Implant Features and Design
The Columbus TKA implant was a fixed platform with a high congruence and a posterior 3° polyethylene slope (Figures 1A, B), and the highest load was posterior (Figure 1C). The implant was either standard conforming polyethylene for posterior cruciate ligament sparing or it had a greater curvature for posterior cruciate ligament sacrificing. The shape of the trochlear flange allowed for nonresurfacing of the patella. The tibiofemoral sizes were interchangeable in all sizes (Figure 2). The smallest tibia insert was size 10, which, as it sloped 3° posteriorly, thinned out to 7 mm minimum. Similarly, as size 12 sloped 3° posteriorly, it thinned out to a minimum of 9 mm, and so on for every size (Table 2).
Figure 1: Illustrations of the Columbus Navigated TKA (Aesculap AG, Tuttlingen, Germany). The length of the posterior femoral condyles is reduced with a small radius (45°). When combined with the 3° polyethylene posterior slope, the total intrinsic flexion ability of the implant is theoretically improved up to 90°+45°+3°=138°. Abbreviations: 8, thickness in mm of the posterior prosthesis (posterior-femoral cut), 9, thickness in mm of the distal prosthesis (distal-femoral cut); A, height of the posterior condyle; AP, anteroposterior; B, height of the anterior condyle; BOX, anteroposterior distance of the distal femoral bone; C, distance between the peg hole and the posterior condyle; ML, mediolateral; Z, length of the peg (A). Illustration of the Columbus Navigated TKA with a built-in posterior slope of 3° in a standard deep dish or ultracongruent version (B). Illustration showing that maximum load force (2.5× body weight) while heel strike is at 0° is at the posterior half of the polyethylene on an area of approximately 236 mm2 (red and blue). This is expected in a 3° posterior slope tibial polyethylene design. Abbreviations: L, lateral; M, medial (C). [Images reprinted with permission from Aesculap Implant Systems, LLC.]
Figure 2: Chart showing that femoral and tibial sizes were interchangeable. A size 5 femoral and size 3 tibial combination was most commonly used.
Table 2: Frequency of Size and Type of Polyethylene Used
All patients underwent a subvastus approach with a tibia-first technique at a 0° slope. Computer navigation screw trackers were inserted in the medial side of the femur and tibia approximately 4 inches away from the joint. After gap balancing, the distal femoral level of resection and rotation could be determined by the navigation data. Trial components were then inserted, and the knee was put through ROM to finalize the tibia tray rotation and assess the mediolateral deflection angles in extension and flexion. The tibia was cemented first, followed by the femur. The osteophytes around the patella were trimmed, and the edges were bovied (Figure 3).
Figure 3: Merchant view radiograph of the right knee showing an unresurfaced patella (A). Intraoperative photograph showing the patella being bovied circumferentially (B). Intraoperative photograph showing the subvastus approach to the left knee with excellent tibiofemoral exposure. Note that the patella is displaced in the lateral gutter (C). Anteroposterior (D), lateral (E), and Merchant view (F) radiographs at 5-year follow-up.
At index surgery, patients comprised 7 women and 93 men with an average age of 69.15 years. The higher proportion of men was due to the normal higher proportion of men among the veterans treated at the authors’ institution. Preoperative diagnosis was osteoarthritis in the majority of patients. Average body mass index (BMI) was 31.2 kg/m2 (Table 1). Average tourniquet time was 50.7 minutes (range, 28–62 minutes). Mean hospital stay was 3.7 days (range, 2–5 days). Preoperative deformity was defined as varus in 66% of patients and valgus in 27%, with an overall range of 22° varus to 18° valgus, with fixed flexion deformity of more than 10° in 45% of cases. The posterior cruciate ligament was retained in all cases, except for 11 knees, in which they were either partially or fully released.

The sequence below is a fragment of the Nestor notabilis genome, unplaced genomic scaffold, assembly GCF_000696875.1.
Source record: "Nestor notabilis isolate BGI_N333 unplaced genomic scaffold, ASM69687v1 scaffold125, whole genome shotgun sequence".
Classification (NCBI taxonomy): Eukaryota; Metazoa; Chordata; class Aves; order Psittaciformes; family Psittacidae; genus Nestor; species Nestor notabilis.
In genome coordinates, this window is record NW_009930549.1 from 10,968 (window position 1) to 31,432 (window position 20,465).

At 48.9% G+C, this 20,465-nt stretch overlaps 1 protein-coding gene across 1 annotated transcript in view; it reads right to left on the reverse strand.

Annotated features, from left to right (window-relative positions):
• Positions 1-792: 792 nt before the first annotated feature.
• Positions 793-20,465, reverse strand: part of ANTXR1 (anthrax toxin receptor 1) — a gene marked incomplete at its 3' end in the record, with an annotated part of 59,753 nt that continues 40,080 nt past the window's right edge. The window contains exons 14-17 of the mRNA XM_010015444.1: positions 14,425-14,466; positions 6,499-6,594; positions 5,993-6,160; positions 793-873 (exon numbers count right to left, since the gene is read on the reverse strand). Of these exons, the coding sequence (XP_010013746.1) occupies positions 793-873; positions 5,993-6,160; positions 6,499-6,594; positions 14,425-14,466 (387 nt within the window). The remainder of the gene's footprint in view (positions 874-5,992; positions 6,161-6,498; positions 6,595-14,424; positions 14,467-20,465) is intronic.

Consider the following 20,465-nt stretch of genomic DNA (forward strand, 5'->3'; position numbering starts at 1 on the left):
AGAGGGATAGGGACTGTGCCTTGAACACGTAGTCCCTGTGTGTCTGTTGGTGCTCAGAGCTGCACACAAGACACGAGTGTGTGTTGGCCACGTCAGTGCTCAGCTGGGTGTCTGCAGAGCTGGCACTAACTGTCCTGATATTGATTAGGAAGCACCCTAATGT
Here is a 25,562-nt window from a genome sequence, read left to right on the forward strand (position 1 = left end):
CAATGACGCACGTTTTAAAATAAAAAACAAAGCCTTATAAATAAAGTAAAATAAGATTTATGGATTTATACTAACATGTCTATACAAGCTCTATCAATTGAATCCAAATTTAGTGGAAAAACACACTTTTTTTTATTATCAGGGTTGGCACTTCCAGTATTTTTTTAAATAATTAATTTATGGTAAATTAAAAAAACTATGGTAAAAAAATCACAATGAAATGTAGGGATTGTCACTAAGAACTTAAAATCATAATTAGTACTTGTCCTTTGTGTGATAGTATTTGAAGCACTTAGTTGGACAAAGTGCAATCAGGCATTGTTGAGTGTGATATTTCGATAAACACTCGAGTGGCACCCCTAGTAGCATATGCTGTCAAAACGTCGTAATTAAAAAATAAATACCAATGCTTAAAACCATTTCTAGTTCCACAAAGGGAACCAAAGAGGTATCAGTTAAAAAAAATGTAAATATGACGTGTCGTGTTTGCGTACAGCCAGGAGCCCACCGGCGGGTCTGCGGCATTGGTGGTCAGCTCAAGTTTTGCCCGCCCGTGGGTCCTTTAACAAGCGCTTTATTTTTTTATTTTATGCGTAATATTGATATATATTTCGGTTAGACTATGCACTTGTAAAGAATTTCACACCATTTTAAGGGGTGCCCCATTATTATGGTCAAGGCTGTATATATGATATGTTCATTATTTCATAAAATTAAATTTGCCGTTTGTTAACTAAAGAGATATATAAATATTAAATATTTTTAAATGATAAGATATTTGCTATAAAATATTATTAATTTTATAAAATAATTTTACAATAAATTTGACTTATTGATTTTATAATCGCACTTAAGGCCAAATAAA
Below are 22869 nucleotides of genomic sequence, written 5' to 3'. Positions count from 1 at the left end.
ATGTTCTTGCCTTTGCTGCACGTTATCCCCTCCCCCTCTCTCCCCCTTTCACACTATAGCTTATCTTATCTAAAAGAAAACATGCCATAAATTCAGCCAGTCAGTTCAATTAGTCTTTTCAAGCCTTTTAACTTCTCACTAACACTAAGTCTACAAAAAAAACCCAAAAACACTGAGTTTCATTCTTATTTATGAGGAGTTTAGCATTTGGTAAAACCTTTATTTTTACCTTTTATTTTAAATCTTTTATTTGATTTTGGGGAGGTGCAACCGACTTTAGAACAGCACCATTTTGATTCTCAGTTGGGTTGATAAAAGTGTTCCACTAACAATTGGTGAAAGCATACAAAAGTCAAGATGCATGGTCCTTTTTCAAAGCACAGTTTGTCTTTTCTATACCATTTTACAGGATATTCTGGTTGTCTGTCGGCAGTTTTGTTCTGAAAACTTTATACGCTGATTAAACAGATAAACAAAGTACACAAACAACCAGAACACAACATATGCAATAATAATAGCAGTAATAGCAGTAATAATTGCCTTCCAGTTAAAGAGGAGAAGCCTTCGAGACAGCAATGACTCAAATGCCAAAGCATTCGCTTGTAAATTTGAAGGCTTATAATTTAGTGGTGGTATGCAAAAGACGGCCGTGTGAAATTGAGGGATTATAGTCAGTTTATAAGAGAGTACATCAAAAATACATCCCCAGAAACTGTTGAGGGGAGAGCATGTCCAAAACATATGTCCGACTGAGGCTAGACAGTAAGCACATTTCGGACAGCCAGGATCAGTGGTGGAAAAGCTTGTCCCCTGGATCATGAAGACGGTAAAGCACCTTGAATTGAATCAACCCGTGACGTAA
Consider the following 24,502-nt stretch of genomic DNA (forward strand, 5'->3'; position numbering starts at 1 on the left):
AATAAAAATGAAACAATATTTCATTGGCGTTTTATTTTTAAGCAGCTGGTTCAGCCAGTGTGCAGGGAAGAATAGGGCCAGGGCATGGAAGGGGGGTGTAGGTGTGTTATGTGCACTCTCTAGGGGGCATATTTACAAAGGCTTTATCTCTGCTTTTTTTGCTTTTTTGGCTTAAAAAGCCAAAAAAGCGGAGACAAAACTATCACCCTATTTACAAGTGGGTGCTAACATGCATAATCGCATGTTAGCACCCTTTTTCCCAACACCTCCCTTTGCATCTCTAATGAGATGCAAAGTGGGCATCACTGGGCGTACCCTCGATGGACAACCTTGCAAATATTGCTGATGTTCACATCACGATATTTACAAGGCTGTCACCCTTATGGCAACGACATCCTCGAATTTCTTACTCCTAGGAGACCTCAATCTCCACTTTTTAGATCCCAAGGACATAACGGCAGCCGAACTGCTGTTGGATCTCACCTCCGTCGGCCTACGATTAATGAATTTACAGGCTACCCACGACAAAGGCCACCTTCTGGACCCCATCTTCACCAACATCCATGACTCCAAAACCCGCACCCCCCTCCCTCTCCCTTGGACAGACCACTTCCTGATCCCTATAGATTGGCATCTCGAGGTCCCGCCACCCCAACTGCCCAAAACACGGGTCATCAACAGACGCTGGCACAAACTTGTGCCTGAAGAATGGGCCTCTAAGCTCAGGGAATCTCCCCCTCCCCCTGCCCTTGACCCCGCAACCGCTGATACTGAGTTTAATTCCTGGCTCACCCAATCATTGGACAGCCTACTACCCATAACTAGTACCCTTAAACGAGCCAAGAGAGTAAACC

Following the soft tissue–balanced TKA protocol,30 twelve percent of patients underwent collateral ligament release and 18% underwent posterior capsule release (medial side, lateral side, or both). Lateral retinacular release was performed in 2 patients with severe valgus deformity (Table 3). Intraoperative assessment of knee stability with the leg in extension revealed a mean varus and valgus deflection of 1.43° of the 180° mechanical axis (range, 2° varus to 2° valgus). Mean extension angle was −2.5°. Flexion improved from a mean of 94.68° to 125° intraoperatively. However, a mean loss of approximately 15° occurred at 5 years (Figure 4). The femoral component was cemented in 87 patients, all tibial trays were cemented, and all patellae were unresurfaced. Implanted polyethylene thickness was a minimum of 7 mm in 43% of patients, 9 mm in 30%, 11 mm in 18%, and 13 mm in 5%. Femoral and polyethylene insert sizes are shown in Figure 2 and Table 2.
Table 3: Soft Tissue Release
Figure 4: Graph showing range of motion (ROM). Note the decrease in mean range of motion from 125.44° intraoperatively (Intra-OP) to 110.35° at 5 years postoperatively (Post Op), and the noticeable improvement from the preoperative (Pre-OP) range of motion of 94.68°.
Mean KSS knee score improved from 45.46 points preoperatively to 89.85 points postoperatively. Mean KSS functional score improved from 44.38 points preoperatively to 81.79 points postoperatively (Figures 5, 6). OKI improved from 41.11 points preoperatively to 22.07 points postoperatively (Figure 7). Compared with the KSS, significant improvement in the OKI score was noted as early as 4 months, with little change after 6 months. Most patients were capable of doing household chores and were subjectively satisfied with the function of their artificial knee in the first 6 months postoperatively.